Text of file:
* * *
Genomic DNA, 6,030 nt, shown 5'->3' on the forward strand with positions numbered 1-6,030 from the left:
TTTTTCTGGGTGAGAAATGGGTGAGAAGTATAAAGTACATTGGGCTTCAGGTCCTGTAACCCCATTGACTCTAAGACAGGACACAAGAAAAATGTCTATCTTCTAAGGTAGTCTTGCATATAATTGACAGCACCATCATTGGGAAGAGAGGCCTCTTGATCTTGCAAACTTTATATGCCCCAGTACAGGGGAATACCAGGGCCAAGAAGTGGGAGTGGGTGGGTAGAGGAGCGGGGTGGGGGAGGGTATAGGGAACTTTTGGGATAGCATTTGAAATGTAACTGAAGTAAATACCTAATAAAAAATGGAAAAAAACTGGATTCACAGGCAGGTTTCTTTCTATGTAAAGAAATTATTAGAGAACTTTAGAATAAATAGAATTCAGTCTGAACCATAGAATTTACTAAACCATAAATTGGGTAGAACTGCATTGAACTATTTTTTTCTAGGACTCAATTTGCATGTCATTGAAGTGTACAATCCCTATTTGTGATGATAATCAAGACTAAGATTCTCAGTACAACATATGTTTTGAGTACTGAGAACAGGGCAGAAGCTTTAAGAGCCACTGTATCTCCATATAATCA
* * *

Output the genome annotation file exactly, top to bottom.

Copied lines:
Genomic DNA, 6,030 nt, shown 5'->3' on the forward strand with positions numbered 1-6,030 from the left:
TTTTTCTGGGTGAGAAATGGGTGAGAAGTATAAAGTACATTGGGCTTCAGGTCCTGTAACCCCATTGACTCTAAGACAGGACACAAGAAAAATGTCTATCTTCTAAGGTAGTCTTGCATATAATTGACAGCACCATCATTGGGAAGAGAGGCCTCTTGATCTTGCAAACTTTATATGCCCCAGTACAGGGGAATACCAGGGCCAAGAAGTGGGAGTGGGTGGGTAGAGGAGCGGGGTGGGGGAGGGTATAGGGAACTTTTGGGATAGCATTTGAAATGTAACTGAAGTAAATACCTAATAAAAAATGGAAAAAAACTGGATTCACAGGCAGGTTTCTTTCTATGTAAAGAAATTATTAGAGAACTTTAGAATAAATAGAATTCAGTCTGAACCATAGAATTTACTAAACCATAAATTGGGTAGAACTGCATTGAACTATTTTTTTCTAGGACTCAATTTGCATGTCATTGAAGTGTACAATCCCTATTTGTGATGATAATCAAGACTAAGATTCTCAGTACAACATATGTTTTGAGTACTGAGAACAGGGCAGAAGCTTTAAGAGCCACTGTATCTCCATATAATCA